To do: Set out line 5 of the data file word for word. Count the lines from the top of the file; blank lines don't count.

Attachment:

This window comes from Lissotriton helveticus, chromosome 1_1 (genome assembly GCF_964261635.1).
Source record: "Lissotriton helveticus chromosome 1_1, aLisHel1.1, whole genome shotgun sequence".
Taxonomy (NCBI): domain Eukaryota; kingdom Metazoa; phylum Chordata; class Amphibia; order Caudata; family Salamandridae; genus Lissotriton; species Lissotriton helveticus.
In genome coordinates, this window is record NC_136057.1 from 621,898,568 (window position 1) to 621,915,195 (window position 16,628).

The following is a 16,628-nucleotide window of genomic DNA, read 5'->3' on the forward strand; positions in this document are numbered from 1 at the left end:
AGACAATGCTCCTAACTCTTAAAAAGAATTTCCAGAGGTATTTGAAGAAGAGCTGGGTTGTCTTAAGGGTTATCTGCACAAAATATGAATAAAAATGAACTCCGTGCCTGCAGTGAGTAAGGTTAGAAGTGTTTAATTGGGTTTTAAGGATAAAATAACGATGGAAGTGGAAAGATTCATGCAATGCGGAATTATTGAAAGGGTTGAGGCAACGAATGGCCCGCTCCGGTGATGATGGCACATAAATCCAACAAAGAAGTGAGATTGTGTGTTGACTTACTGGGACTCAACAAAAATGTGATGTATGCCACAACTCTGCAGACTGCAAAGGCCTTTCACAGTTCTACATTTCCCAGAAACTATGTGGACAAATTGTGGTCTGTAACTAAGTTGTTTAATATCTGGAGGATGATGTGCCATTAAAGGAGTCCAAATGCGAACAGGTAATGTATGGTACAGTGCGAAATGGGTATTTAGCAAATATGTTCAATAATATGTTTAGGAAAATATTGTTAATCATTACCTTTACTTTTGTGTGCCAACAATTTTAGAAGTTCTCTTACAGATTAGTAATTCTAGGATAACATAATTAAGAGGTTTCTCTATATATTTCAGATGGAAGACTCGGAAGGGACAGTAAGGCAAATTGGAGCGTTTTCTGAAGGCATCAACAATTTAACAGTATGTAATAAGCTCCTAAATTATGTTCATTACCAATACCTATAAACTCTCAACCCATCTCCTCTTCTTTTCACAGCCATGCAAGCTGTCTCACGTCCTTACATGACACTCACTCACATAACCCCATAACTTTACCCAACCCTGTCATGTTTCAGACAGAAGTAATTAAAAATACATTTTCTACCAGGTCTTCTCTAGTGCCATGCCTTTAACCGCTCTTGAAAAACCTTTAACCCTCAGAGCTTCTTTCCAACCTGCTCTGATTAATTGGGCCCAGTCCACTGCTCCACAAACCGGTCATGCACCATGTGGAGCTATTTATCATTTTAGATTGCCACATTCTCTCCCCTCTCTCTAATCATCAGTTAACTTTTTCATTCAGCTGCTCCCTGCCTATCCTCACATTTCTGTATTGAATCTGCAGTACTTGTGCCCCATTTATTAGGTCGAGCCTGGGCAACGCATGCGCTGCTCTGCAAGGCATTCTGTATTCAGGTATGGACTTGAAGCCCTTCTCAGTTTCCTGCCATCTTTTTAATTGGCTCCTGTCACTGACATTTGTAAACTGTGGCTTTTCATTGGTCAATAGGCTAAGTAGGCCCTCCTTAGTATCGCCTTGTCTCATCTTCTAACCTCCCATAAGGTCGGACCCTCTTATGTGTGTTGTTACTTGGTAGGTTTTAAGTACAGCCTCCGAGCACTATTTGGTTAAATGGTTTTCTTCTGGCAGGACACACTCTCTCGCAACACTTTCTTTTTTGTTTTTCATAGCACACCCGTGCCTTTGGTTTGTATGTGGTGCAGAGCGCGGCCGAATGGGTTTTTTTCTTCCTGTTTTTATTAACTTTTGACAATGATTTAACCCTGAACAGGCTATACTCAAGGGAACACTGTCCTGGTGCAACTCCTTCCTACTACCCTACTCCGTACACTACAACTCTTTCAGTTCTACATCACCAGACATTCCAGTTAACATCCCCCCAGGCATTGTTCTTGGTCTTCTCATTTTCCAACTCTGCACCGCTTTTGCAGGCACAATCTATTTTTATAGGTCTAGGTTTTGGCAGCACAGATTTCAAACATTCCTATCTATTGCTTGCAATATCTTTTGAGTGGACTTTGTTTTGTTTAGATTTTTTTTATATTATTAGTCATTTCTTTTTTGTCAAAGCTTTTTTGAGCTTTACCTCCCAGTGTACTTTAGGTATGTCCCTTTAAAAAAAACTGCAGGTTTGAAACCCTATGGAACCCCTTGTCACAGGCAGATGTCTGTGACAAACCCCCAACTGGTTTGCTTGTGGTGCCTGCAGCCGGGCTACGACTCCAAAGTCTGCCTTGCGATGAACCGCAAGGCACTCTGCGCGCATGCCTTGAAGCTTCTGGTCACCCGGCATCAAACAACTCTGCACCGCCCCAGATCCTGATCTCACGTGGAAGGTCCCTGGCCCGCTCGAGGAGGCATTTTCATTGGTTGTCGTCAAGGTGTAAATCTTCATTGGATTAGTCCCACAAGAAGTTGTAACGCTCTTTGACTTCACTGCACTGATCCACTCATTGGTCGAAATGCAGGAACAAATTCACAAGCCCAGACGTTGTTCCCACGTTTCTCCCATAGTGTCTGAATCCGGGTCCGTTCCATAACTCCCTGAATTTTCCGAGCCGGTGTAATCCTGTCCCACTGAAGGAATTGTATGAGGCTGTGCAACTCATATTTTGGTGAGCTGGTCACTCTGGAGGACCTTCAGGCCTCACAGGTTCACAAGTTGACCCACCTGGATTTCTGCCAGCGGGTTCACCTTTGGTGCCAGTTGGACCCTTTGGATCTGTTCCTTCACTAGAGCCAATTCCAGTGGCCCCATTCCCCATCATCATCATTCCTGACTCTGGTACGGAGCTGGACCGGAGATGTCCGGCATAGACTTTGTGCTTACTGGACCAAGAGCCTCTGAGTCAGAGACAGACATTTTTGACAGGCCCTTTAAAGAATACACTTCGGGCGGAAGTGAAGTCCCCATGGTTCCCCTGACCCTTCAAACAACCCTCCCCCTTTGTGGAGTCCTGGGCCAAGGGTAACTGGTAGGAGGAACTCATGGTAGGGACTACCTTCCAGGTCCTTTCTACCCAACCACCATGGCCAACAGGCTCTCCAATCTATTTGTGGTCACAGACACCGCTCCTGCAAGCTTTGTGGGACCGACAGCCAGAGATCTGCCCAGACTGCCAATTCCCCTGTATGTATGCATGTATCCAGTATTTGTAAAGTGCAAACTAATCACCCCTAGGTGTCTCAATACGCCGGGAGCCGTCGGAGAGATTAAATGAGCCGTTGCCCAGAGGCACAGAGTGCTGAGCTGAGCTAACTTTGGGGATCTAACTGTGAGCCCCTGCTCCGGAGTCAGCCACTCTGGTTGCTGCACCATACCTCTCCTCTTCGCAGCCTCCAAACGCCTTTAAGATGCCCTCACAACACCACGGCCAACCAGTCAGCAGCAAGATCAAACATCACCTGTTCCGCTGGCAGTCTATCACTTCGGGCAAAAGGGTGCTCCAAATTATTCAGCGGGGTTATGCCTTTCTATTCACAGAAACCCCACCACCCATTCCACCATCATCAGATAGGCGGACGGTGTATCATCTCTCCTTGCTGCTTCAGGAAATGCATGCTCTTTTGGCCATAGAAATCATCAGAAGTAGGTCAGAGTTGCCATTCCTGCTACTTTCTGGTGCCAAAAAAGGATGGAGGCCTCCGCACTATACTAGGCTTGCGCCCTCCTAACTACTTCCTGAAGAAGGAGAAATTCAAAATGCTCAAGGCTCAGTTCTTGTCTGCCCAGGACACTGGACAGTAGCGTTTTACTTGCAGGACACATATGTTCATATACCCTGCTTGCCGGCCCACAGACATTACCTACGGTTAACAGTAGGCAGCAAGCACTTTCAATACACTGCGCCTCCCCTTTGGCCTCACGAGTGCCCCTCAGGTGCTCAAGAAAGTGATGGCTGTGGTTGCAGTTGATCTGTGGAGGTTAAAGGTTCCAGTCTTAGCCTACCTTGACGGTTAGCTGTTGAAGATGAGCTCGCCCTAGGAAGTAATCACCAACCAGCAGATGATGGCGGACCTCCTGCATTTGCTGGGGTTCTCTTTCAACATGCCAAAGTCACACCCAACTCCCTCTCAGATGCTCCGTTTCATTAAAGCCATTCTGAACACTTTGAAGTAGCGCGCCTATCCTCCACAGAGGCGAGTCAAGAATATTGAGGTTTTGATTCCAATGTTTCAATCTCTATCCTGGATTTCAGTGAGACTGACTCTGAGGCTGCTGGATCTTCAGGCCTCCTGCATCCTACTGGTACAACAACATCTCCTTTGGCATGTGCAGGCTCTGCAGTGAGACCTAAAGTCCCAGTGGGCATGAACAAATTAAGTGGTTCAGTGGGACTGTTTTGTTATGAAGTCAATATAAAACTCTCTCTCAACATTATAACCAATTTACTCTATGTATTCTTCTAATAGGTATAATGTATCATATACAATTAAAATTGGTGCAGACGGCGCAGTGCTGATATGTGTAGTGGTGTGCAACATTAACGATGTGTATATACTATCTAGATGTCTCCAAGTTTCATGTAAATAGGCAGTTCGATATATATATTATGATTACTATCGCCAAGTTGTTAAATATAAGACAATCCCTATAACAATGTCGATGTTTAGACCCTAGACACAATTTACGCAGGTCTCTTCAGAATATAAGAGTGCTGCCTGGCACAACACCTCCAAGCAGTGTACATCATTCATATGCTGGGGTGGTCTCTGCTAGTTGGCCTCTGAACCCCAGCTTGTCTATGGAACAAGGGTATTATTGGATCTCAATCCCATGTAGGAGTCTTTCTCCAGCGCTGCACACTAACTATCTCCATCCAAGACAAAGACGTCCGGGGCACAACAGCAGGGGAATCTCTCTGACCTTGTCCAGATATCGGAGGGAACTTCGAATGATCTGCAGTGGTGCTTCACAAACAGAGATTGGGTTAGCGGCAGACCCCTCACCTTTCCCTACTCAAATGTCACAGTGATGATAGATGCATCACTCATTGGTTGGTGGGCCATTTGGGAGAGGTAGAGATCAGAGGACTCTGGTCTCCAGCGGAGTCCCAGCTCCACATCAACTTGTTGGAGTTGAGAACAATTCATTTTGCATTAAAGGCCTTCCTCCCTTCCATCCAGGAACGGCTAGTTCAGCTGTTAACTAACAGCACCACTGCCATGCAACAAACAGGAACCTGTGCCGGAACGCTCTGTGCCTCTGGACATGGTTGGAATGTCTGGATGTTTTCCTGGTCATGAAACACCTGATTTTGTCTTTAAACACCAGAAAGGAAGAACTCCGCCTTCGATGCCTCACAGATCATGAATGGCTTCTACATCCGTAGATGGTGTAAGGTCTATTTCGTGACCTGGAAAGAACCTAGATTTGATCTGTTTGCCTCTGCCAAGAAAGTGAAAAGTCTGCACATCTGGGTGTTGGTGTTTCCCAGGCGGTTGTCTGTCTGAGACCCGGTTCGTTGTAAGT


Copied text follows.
The following is a 16,628-nucleotide window of genomic DNA, read 5'->3' on the forward strand; positions in this document are numbered from 1 at the left end: